This is a story about how we designed a part of the website based on what made sense to us and our test group, and why we failed.

It was planned and executed by two long time web developers, so you’ll be able to recognize the analitical, logical mindset.

We were designing an interface for estimating scrum tasks (check this wikipedia page if you don’t know what i’m talking about: scrum poker planning). What interests us today from the whole system is that we needed to create a team, to be able to group tasks into planning sessions, and to estimate tasks.

Creating teams and planning sessions is obvious, and the estimating part is a bit like voting: every member sends his estimation to a central point, and the scrum master picks the final estimation using what he sees on the central point (the scrum master interface).

You can quickly identify the two essential parts to this process: the interface from which the users will send the estimations, and the interface from which the scrum master will choose the final estimation for the tasks. Like this:

Pretty straight forward, let’s break it down.

The user should:

  • see the estimation cards when a round starts
  • not see the estimations of the other users

The scrum master should:

  • see the estimation of every user
  • be able to choose the final estimation
  • start/stop/restart the estimating process and the planning session

Say abracadabra and the result looks like this:

This is the scrum master interface, the user interface is not as interesting. You can probably figure out quickly how the interface deals with every requirement we outlined earlier.

Few elements? check.
Everything at hand? check.
Does everything it needs to do? check.
Don’t trust your opinion? check.

So we got other people to try it. We picked developers and scrum masters, as that is our target audience, we even asked people in unrelated fields to try it. And about 85% validated it, it worked. We explained what the system’s purpose is, and they were using it successfully.

So we went live
How it went?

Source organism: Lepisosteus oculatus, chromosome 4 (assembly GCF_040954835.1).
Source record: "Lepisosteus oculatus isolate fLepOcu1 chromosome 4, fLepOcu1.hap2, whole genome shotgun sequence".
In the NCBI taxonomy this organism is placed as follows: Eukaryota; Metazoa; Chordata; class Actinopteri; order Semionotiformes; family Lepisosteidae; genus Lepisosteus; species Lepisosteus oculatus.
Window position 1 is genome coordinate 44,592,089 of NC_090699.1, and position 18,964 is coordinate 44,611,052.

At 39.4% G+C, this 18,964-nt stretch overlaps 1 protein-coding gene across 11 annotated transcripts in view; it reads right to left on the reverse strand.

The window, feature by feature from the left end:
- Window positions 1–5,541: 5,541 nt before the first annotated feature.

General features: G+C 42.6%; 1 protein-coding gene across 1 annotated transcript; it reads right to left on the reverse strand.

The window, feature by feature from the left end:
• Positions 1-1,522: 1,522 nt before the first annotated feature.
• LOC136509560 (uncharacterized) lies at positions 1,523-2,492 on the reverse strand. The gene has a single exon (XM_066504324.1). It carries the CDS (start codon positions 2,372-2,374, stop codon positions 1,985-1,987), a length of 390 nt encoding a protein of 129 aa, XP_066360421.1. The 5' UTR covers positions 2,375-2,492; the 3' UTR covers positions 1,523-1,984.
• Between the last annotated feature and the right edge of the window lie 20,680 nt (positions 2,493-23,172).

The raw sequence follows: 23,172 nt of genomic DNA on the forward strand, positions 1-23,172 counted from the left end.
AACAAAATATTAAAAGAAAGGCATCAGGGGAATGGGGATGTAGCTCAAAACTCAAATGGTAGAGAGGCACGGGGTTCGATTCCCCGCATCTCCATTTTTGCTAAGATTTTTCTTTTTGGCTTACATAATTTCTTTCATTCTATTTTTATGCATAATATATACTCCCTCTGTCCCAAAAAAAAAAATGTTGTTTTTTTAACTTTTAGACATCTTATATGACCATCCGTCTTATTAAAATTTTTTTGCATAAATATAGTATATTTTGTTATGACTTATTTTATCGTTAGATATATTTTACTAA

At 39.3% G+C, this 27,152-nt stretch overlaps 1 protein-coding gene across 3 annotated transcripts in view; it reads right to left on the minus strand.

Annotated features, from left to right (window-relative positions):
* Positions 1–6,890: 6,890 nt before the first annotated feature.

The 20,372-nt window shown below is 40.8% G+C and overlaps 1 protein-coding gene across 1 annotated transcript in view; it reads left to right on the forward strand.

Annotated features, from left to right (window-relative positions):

Badly

Luckily, we like data, so we had data to tell us how we’re doing. And what it told us was pretty rude:

  • 80% of the users were creating at least one team
  • 85% of the users were starting at least one planning session
  • only 50% figured out how to give an estimation

Is it that bad? It means from the users that thought our product was worth their time, and created a team and started a planning, so they already went pretty far, we lost half. And from the other half you’re going to lose the ones that simply don’t like it.

So it was clear we had a problem. Ideally all the users that sign up for an account should get to estimate at least once, that means they understood how the application works.

And they should have, we saw earlier the interface is pretty slim and simple, didn’t we?

Why didn’t they?

Well, because both we and the test users knew what the system should do, and the users… not so much. Of course every one of them knows how a scrum poker planning works, but apparently they have wildly different ideas about how an application that helps with that should work. And while they do have the smarts to figure out how ours works, they won’t have the patience to do it.

Why don’t you have a tutorial? We do, it’s the nice looking thing everyone skips.

So what did we learn?

  • even if you do everything right, and test, and it works, monitor your application like it’s a bomb waiting to explode
  • pay attention to how you choose your test users and what do you tell them
  • real life users have little patience / time to figure out stuff

And now, how did we fix it?

To be continued

Aaand here’s the complimentary dog pic from the house, have a good one!

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